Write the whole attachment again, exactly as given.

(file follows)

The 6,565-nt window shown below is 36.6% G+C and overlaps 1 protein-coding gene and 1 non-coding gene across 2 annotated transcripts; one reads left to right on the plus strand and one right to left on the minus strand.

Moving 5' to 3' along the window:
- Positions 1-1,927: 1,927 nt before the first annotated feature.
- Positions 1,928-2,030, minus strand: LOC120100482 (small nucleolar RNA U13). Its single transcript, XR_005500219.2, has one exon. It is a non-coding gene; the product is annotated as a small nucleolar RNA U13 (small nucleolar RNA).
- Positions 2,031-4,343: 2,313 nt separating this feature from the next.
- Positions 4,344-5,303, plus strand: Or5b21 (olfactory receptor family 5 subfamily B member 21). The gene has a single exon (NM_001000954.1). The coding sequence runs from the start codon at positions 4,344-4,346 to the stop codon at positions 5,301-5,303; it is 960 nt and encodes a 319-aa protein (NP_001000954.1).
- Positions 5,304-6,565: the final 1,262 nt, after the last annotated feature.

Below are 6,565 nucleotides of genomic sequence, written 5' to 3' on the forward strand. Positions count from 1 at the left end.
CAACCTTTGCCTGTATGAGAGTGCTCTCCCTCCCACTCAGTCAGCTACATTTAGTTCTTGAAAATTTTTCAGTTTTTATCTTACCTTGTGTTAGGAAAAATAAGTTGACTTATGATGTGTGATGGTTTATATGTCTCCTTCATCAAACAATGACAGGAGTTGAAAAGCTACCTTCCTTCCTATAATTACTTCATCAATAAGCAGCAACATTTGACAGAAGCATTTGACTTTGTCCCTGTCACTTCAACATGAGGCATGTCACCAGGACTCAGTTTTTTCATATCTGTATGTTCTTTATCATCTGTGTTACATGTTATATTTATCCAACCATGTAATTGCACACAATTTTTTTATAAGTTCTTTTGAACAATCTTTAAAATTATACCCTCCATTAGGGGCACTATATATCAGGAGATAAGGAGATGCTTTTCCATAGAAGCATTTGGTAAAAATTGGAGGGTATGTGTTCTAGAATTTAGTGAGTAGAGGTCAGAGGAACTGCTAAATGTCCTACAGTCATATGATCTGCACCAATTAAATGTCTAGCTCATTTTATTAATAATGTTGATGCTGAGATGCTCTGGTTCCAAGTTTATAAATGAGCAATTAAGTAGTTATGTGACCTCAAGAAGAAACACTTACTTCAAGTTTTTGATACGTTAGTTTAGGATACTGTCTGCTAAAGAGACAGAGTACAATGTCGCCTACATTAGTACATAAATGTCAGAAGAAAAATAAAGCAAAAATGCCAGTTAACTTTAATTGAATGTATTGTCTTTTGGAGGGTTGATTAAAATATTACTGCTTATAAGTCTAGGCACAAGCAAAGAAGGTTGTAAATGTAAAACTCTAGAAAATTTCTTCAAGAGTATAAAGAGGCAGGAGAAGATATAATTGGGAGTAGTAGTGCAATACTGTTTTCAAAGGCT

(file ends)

The 6,565-nt window shown below is 36.6% G+C and overlaps 1 protein-coding gene and 1 non-coding gene across 2 annotated transcripts; one reads left to right on the plus strand and one right to left on the minus strand.

Moving 5' to 3' along the window:
- Positions 1-1,927: 1,927 nt before the first annotated feature.
- Positions 1,928-2,030, minus strand: LOC120100482 (small nucleolar RNA U13). Its single transcript, XR_005500219.2, has one exon. It is a non-coding gene; the product is annotated as a small nucleolar RNA U13 (small nucleolar RNA).
- Positions 2,031-4,343: 2,313 nt separating this feature from the next.
- Positions 4,344-5,303, plus strand: Or5b21 (olfactory receptor family 5 subfamily B member 21). The gene has a single exon (NM_001000954.1). The coding sequence runs from the start codon at positions 4,344-4,346 to the stop codon at positions 5,301-5,303; it is 960 nt and encodes a 319-aa protein (NP_001000954.1).
- Positions 5,304-6,565: the final 1,262 nt, after the last annotated feature.

Below are 6,565 nucleotides of genomic sequence, written 5' to 3' on the forward strand. Positions count from 1 at the left end.
CAACCTTTGCCTGTATGAGAGTGCTCTCCCTCCCACTCAGTCAGCTACATTTAGTTCTTGAAAATTTTTCAGTTTTTATCTTACCTTGTGTTAGGAAAAATAAGTTGACTTATGATGTGTGATGGTTTATATGTCTCCTTCATCAAACAATGACAGGAGTTGAAAAGCTACCTTCCTTCCTATAATTACTTCATCAATAAGCAGCAACATTTGACAGAAGCATTTGACTTTGTCCCTGTCACTTCAACATGAGGCATGTCACCAGGACTCAGTTTTTTCATATCTGTATGTTCTTTATCATCTGTGTTACATGTTATATTTATCCAACCATGTAATTGCACACAATTTTTTTATAAGTTCTTTTGAACAATCTTTAAAATTATACCCTCCATTAGGGGCACTATATATCAGGAGATAAGGAGATGCTTTTCCATAGAAGCATTTGGTAAAAATTGGAGGGTATGTGTTCTAGAATTTAGTGAGTAGAGGTCAGAGGAACTGCTAAATGTCCTACAGTCATATGATCTGCACCAATTAAATGTCTAGCTCATTTTATTAATAATGTTGATGCTGAGATGCTCTGGTTCCAAGTTTATAAATGAGCAATTAAGTAGTTATGTGACCTCAAGAAGAAACACTTACTTCAAGTTTTTGATACGTTAGTTTAGGATACTGTCTGCTAAAGAGACAGAGTACAATGTCGCCTACATTAGTACATAAATGTCAGAAGAAAAATAAAGCAAAAATGCCAGTTAACTTTAATTGAATGTATTGTCTTTTGGAGGGTTGATTAAAATATTACTGCTTATAAGTCTAGGCACAAGCAAAGAAGGTTGTAAATGTAAAACTCTAGAAAATTTCTTCAAGAGTATAAAGAGGCAGGAGAAGATATAATTGGGAGTAGTAGTGCAATACTGTTTTCAAAGGCT